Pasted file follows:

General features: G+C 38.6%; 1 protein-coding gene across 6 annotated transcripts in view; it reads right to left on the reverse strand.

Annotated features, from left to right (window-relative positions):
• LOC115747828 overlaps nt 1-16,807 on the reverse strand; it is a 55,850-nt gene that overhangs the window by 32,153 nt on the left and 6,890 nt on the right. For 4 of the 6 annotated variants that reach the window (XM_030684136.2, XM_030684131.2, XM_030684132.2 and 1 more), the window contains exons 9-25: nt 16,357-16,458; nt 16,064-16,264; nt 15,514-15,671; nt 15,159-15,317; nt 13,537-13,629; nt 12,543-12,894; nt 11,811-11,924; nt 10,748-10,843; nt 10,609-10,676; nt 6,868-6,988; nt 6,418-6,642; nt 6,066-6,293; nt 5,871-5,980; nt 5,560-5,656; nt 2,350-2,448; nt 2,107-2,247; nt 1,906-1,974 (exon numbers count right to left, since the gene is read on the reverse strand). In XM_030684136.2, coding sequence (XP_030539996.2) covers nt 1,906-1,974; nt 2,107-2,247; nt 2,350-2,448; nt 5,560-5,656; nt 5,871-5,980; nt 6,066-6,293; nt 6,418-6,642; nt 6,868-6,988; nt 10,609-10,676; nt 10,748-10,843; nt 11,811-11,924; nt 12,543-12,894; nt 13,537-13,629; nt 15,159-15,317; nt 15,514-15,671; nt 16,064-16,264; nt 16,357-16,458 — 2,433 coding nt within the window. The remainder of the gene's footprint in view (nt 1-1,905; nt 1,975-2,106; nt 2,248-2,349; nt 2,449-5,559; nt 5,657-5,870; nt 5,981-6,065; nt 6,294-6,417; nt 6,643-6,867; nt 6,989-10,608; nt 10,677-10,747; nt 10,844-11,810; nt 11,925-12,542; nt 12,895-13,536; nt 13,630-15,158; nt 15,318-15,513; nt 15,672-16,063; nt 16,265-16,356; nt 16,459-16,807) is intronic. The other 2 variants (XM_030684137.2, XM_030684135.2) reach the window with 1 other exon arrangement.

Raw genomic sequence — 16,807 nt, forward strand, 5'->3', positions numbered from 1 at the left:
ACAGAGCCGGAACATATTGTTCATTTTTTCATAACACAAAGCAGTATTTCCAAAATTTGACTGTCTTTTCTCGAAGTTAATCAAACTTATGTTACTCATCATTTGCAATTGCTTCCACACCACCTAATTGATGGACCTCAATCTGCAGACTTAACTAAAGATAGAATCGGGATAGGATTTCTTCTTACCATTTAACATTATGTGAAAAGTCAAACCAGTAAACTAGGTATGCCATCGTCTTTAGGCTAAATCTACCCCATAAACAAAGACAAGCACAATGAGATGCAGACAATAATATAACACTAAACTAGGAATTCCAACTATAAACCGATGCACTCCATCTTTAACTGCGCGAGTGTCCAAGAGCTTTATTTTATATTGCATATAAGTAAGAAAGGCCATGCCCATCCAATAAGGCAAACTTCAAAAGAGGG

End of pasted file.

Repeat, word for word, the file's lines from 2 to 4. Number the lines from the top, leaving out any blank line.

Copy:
Annotated features, from left to right (window-relative positions):
• LOC115747828 overlaps nt 1-16,807 on the reverse strand; it is a 55,850-nt gene that overhangs the window by 32,153 nt on the left and 6,890 nt on the right. For 4 of the 6 annotated variants that reach the window (XM_030684136.2, XM_030684131.2, XM_030684132.2 and 1 more), the window contains exons 9-25: nt 16,357-16,458; nt 16,064-16,264; nt 15,514-15,671; nt 15,159-15,317; nt 13,537-13,629; nt 12,543-12,894; nt 11,811-11,924; nt 10,748-10,843; nt 10,609-10,676; nt 6,868-6,988; nt 6,418-6,642; nt 6,066-6,293; nt 5,871-5,980; nt 5,560-5,656; nt 2,350-2,448; nt 2,107-2,247; nt 1,906-1,974 (exon numbers count right to left, since the gene is read on the reverse strand). In XM_030684136.2, coding sequence (XP_030539996.2) covers nt 1,906-1,974; nt 2,107-2,247; nt 2,350-2,448; nt 5,560-5,656; nt 5,871-5,980; nt 6,066-6,293; nt 6,418-6,642; nt 6,868-6,988; nt 10,609-10,676; nt 10,748-10,843; nt 11,811-11,924; nt 12,543-12,894; nt 13,537-13,629; nt 15,159-15,317; nt 15,514-15,671; nt 16,064-16,264; nt 16,357-16,458 — 2,433 coding nt within the window. The remainder of the gene's footprint in view (nt 1-1,905; nt 1,975-2,106; nt 2,248-2,349; nt 2,449-5,559; nt 5,657-5,870; nt 5,981-6,065; nt 6,294-6,417; nt 6,643-6,867; nt 6,989-10,608; nt 10,677-10,747; nt 10,844-11,810; nt 11,925-12,542; nt 12,895-13,536; nt 13,630-15,158; nt 15,318-15,513; nt 15,672-16,063; nt 16,265-16,356; nt 16,459-16,807) is intronic. The other 2 variants (XM_030684137.2, XM_030684135.2) reach the window with 1 other exon arrangement.

Raw genomic sequence — 16,807 nt, forward strand, 5'->3', positions numbered from 1 at the left: